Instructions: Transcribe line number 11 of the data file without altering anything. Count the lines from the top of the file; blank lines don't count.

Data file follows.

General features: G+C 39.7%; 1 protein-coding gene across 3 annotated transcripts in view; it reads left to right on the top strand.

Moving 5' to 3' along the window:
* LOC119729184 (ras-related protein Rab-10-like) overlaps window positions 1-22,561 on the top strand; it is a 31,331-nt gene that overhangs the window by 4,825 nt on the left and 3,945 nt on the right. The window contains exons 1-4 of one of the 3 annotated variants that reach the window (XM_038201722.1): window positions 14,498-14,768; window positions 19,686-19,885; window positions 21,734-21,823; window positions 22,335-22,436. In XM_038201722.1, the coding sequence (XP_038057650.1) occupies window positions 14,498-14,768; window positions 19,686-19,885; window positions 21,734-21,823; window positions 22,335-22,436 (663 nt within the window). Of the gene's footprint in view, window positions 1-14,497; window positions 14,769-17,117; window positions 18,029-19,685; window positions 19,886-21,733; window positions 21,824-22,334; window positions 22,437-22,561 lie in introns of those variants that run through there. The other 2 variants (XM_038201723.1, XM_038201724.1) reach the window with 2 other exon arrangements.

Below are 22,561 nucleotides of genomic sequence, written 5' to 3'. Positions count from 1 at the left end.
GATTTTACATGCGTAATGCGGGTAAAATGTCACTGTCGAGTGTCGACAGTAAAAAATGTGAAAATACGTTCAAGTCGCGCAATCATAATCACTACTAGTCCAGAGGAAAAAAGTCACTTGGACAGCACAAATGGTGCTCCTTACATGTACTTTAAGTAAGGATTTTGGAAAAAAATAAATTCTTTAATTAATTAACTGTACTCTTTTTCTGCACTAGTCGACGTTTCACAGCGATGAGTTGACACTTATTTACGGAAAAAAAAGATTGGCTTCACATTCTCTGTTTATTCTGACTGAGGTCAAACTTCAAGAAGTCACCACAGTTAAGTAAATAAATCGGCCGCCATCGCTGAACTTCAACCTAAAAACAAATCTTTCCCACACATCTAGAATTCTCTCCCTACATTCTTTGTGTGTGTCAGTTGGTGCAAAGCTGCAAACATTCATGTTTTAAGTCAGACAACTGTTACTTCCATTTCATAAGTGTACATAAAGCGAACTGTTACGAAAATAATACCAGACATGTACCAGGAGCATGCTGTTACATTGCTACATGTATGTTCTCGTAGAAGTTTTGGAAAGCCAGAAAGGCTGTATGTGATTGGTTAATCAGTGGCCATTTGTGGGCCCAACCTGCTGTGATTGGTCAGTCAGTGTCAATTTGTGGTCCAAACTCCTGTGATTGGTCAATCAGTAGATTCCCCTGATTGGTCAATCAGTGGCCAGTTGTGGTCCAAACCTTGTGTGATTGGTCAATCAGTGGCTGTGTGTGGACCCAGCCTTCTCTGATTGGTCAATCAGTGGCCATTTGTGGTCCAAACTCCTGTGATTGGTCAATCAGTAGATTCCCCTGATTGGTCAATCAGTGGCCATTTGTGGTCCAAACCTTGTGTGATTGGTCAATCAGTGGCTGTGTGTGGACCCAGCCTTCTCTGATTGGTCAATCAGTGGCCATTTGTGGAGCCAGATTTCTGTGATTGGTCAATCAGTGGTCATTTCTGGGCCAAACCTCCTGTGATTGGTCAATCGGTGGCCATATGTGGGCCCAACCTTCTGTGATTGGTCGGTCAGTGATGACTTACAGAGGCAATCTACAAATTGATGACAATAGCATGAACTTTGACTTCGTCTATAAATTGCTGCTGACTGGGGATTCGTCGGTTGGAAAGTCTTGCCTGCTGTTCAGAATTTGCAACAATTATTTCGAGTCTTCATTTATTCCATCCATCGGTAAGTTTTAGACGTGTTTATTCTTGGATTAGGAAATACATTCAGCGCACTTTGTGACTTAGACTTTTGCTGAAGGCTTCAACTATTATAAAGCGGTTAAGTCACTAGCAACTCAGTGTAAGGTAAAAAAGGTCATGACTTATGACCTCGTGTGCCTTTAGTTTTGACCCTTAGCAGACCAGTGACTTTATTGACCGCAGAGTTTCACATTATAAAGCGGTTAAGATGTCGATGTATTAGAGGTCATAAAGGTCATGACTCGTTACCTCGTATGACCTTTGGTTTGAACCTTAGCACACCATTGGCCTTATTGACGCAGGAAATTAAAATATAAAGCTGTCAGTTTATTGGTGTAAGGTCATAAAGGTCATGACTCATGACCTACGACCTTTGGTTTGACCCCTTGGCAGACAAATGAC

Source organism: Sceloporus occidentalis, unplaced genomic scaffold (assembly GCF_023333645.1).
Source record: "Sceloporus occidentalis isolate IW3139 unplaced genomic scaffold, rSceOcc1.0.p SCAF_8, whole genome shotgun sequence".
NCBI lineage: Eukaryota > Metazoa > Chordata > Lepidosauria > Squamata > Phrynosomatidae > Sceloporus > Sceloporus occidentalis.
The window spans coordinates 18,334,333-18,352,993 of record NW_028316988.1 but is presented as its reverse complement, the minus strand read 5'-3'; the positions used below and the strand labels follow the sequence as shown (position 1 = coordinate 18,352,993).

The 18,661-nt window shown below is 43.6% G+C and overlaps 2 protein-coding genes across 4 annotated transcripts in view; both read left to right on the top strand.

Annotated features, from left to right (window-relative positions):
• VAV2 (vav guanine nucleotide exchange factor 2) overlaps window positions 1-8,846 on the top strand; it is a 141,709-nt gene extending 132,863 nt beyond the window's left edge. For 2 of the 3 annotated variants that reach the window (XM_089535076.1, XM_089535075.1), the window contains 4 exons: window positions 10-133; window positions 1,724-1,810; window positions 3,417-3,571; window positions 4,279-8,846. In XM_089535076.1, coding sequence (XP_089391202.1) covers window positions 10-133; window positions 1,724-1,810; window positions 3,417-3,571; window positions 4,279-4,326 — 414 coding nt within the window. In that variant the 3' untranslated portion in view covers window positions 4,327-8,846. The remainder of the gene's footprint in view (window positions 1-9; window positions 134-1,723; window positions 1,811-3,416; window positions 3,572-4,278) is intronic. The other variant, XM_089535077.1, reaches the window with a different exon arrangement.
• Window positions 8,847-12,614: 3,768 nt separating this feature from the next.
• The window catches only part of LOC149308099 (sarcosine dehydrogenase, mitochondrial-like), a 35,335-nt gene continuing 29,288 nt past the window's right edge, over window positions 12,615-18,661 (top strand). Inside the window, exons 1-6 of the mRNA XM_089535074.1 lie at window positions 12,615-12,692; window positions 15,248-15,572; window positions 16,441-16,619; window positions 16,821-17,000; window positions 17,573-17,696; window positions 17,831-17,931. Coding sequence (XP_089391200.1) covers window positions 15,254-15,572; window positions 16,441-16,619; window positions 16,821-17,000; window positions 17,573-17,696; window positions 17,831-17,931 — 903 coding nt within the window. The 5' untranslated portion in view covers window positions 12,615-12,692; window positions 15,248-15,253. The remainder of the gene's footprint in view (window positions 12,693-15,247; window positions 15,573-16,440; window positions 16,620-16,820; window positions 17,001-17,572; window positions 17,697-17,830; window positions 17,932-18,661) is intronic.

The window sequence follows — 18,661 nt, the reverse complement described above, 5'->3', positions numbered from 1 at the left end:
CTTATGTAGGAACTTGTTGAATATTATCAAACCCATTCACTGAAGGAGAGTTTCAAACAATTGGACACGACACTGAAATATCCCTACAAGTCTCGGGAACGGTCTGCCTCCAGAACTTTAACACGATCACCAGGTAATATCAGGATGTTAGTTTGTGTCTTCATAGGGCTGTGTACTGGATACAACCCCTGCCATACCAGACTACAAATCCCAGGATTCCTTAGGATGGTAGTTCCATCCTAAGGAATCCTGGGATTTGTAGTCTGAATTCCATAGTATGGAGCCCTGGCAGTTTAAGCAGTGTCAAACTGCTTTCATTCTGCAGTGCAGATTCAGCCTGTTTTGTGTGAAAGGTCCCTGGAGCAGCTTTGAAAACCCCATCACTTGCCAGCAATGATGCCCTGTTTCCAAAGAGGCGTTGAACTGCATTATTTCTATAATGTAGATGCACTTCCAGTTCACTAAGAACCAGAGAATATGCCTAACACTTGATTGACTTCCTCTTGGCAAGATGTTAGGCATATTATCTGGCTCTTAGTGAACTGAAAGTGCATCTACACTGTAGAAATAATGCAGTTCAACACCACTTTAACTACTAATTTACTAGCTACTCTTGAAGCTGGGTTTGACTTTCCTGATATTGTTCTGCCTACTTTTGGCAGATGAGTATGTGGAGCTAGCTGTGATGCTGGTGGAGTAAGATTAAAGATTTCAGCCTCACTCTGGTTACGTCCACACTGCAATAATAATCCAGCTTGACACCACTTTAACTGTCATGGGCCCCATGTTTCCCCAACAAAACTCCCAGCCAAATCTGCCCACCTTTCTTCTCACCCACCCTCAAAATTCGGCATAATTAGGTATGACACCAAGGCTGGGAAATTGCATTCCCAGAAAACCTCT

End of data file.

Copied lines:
Annotated features, from left to right (window-relative positions):